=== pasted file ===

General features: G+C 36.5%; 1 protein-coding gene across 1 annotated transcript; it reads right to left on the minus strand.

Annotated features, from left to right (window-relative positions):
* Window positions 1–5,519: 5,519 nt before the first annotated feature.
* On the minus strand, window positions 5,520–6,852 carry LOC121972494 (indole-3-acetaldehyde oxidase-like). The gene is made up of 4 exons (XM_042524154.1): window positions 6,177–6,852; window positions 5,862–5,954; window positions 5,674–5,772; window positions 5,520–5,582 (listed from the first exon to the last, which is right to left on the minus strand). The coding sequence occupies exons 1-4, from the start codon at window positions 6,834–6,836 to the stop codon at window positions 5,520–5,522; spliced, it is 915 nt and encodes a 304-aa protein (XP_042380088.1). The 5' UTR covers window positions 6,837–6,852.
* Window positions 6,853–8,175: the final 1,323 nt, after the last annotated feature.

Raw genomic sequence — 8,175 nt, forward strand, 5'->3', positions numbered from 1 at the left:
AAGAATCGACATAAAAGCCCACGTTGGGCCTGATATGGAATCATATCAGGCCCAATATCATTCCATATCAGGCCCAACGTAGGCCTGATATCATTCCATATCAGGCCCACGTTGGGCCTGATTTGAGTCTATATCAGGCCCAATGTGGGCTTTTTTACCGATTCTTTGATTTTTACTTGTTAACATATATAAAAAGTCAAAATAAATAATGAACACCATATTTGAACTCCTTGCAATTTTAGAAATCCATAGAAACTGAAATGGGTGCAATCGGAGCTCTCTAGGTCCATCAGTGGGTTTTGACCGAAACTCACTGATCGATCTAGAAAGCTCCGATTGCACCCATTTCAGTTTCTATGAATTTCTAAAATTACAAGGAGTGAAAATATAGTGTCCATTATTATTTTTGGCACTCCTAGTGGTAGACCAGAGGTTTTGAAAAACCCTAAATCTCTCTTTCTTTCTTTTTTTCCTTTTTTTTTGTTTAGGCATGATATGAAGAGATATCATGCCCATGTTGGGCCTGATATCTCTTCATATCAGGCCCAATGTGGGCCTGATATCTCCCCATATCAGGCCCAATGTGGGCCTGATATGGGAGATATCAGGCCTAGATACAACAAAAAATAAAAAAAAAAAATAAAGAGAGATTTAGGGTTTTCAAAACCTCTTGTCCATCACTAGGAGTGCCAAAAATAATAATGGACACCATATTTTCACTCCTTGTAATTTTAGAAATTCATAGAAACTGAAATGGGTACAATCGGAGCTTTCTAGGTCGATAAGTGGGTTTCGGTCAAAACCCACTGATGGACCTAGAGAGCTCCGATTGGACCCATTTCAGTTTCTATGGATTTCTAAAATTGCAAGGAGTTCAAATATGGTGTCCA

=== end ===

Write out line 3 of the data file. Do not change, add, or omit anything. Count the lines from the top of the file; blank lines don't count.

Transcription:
* Window positions 1–5,519: 5,519 nt before the first annotated feature.